“Art writers have regularly des-cribed Connell’s black, sometimes desiccated sculptures as demonic or apocalyptic, and they’re not all wrong,” writes Wilson-Powell, alluding to humanity’s self-destructive tendencies in the 20th century. But Connell’s aesthetic interests seemed to tend more toward describing a vulgarity that masks “Buddha nature” than in presenting humanity in its ugliness. His sculptures appear to be born from a curious mix of geometric, linear form, and the raw, organic forms of nature. Using materials such as sand, wood, paper, and tar, his figures are dark, knobby, and unrefined. His works on paper are also rendered in dusky hues with minimal use of color. “Somebody sees something that’s black, and they automatically have a negative connotation,” said Connell, who is the executor of his father’s estate and was involved in the development of the monograph and the exhibit at Peters Projects. “I’m here in California repairing some sculptures at The Hess Collection. They were mentioning this, too. One thing I told them was that I remember helping my dad with a show in Arizona, The Raft Project, with all these black figures. One of the people on the board of directors at the museum where it was shown was an African-American. His take on it was completely different because he didn’t see the black figures as negative at all. The way he was interacting with them was different than the white people. I think people look at something that’s black and automatically think it represents something dark. That could have something to do with our perception of colors.” The Raft Project, a collaboration from the late 1980s and early ’90s with artist Eugene Newmann, was inspired by Théodore Géricault’s 19th-century composition The Raft of the Medusa. References to art history come into play in several of Connell’s works, such as Heads From the House of a Deaf Man (After Goya). In addition, he crafted numerous depictions of bodhisattvas like Kuan Yin, a figure associated with compassion in several Eastern mythological and religious traditions; Manjusri, a popular, venerated deity in Tibetan Buddhism; and several renderings of seated Buddhas and human forms emerging from roughlyfashioned lotus blossoms. One painting even shows a pair of yetis, humanlike beasts said to inhabit remote regions of the Himalayas.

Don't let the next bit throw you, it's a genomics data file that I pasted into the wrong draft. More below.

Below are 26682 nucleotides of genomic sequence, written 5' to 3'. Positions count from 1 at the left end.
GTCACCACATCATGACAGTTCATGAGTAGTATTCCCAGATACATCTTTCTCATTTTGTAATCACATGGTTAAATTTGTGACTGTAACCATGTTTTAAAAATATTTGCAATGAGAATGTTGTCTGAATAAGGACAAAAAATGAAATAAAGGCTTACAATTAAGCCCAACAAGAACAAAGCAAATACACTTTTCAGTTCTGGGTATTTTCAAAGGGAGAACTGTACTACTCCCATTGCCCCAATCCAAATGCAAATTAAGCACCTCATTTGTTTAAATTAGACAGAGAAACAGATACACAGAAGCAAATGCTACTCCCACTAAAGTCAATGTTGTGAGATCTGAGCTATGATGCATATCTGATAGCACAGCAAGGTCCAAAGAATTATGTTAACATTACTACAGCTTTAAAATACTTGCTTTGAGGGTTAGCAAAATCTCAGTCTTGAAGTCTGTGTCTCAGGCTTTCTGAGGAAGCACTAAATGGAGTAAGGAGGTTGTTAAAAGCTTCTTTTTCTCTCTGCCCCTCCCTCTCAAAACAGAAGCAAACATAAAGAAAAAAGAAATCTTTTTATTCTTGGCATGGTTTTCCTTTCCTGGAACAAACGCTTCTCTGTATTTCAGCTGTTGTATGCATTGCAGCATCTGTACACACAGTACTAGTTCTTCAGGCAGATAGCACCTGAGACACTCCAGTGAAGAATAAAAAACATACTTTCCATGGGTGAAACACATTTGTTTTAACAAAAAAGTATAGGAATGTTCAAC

Connell also retained an interest in working with the earth directly in his art and in other arenas, as well. “Probably from the ’60s all the way through the rest of his life, wherever he lived, he cultivated a garden,” according to Connell. This interest is reflected in a series of ’80s-era sculptures called Sinerota the Gardener. In the 1960s, Connell relied on store-bought paints, but began incorporating tar and sand into his work in the decades that followed. Even his late paintings contain pigments mixed with dirt, an idea that came about after a visit from friend and fellow artist Gloria Graham.“We were living out in La Cienega. There was a creek bed by the house. Gloria used a lot of ceramics. She notified my dad that some of the dirt around there was actually clay. He started mixing that in with his colors. That hearkens back to some earlier stuff; in the early ’80s, he was looking into making his own paints. He had a couple of very old Chinese manuals on painting that described different paints and a lot of them used natural minerals. He started purchasing black iron oxide, red iron oxide, and making his own mixes.”
Many of Connell’s works on paper appear wholly nonobjective at first glance, but gradually, figurative elements emerge. “If you open the book to page 10, the painting there is Taoist Temple in the Mountains (after Tung Yuan). The original is a famous Chinese painting. A lot of the painters like Tung Yuan were court painters, but there were some who were a part of this tradition of wandering off to the mountains and becoming famous calligraphers and painters. Their styles now are probably considered traditional, but back then they were considered pretty radical. Dad’s work looks very abstract, but once you notice what it is, it’s not that abstract. There’s a lot of influence in his work in terms of material and also style.” ◀